In Deutsch 's view, to say that a social system is in equilibrium implies that: 1) it will return to a particular state when disturbed; 2) the disturbance is coming from outside the system; 3) the greater the disturbance the greater the force with which the system will return to its original state; 4) the speed of the system's reaction to disturbance is somehow less relevant a sort of friction, or blemish having no place in the "ideal" equilibrium; 5) no catastrophe can happen within the system.
Synergy is the only word in our language that means behavior of whole systems unpredicted by the separately observed behaviors of any of the system's separate parts or any subassembly of the system's parts. There is nothing in the chemistry of a toenail that predicts the existence of a human being.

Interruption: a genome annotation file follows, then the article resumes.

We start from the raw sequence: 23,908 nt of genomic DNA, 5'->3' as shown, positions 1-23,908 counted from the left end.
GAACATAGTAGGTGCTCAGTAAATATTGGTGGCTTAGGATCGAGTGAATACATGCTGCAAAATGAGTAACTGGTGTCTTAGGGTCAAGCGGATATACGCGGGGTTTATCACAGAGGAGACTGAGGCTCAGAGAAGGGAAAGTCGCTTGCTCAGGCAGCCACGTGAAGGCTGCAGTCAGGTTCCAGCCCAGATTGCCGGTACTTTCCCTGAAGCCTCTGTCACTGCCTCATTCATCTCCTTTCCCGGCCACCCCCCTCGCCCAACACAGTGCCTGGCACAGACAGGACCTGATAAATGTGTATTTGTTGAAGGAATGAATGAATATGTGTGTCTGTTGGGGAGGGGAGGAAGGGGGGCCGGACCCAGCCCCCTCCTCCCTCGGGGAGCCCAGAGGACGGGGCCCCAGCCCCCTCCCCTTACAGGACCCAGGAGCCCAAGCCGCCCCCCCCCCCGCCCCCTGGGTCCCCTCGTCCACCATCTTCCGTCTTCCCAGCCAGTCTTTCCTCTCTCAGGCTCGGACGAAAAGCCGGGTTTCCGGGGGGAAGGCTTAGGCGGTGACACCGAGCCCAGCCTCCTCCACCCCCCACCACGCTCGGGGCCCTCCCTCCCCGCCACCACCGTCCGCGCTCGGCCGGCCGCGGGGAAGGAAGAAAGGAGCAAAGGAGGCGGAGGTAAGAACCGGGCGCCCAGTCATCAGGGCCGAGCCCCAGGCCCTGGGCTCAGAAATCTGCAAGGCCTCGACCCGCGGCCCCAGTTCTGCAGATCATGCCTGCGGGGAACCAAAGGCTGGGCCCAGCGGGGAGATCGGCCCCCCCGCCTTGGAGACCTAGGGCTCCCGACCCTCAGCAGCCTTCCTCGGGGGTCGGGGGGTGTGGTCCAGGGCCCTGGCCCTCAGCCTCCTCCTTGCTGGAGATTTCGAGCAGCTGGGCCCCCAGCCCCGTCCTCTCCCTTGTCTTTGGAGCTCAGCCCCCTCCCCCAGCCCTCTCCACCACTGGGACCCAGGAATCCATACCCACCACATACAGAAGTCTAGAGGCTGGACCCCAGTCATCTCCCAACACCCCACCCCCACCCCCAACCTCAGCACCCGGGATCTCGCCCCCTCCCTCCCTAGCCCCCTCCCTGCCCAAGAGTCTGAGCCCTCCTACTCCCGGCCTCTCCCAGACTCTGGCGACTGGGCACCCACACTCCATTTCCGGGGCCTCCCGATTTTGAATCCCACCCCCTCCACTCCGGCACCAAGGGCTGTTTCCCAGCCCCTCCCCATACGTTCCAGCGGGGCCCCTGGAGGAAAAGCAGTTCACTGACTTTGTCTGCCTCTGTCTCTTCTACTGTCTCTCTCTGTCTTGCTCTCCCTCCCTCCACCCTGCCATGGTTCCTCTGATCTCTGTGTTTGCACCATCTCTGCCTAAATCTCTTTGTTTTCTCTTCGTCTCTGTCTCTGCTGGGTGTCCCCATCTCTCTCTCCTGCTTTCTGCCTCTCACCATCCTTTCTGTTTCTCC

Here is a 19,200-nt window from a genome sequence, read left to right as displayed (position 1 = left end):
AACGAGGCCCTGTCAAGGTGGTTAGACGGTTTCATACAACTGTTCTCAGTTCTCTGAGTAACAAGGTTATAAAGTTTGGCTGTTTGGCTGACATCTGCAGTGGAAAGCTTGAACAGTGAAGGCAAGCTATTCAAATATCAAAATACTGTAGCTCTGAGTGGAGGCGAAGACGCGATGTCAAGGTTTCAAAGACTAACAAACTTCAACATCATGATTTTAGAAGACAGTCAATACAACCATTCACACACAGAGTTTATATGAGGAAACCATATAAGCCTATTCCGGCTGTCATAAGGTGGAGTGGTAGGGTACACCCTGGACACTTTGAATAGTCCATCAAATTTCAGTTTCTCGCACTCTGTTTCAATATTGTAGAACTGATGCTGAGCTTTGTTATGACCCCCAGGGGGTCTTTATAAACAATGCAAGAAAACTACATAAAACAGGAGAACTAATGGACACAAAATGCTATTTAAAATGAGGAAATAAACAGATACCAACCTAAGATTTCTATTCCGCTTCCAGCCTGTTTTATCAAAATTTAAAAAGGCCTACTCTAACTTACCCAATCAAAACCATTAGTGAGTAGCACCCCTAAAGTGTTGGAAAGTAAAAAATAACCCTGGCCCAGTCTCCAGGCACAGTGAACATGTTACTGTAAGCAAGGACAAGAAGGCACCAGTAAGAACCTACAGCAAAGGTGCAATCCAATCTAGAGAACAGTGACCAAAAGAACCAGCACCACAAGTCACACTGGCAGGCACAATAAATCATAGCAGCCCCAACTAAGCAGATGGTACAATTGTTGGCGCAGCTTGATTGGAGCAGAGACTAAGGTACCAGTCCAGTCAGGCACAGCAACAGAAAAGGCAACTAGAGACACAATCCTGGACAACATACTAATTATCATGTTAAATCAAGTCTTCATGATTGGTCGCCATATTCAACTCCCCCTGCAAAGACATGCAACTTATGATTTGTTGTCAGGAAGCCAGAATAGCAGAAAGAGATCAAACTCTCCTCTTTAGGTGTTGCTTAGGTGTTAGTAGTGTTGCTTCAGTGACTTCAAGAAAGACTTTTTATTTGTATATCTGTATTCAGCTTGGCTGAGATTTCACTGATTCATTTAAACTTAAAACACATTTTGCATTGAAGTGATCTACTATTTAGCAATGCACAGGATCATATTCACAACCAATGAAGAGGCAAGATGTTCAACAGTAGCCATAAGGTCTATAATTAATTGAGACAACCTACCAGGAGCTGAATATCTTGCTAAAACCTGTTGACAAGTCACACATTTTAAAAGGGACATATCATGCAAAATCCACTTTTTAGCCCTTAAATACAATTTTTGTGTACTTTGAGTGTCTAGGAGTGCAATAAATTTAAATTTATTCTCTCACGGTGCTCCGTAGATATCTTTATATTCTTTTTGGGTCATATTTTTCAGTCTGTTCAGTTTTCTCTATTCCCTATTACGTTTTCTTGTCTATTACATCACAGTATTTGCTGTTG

Another common deficiency is the failure of some panaceas to take into account a social system's developmental responsibilities to its stakeholders.
Damn it! The power system's busted!
Every software system needs to have a simple yet powerful organizational philosophy (think of it as the software equivalent of a sound bite that describes the system's architecture)... [A] step in [the] development process is to articulate this architectural framework, so that we might have a stable foundation upon which to evolve the system's function points.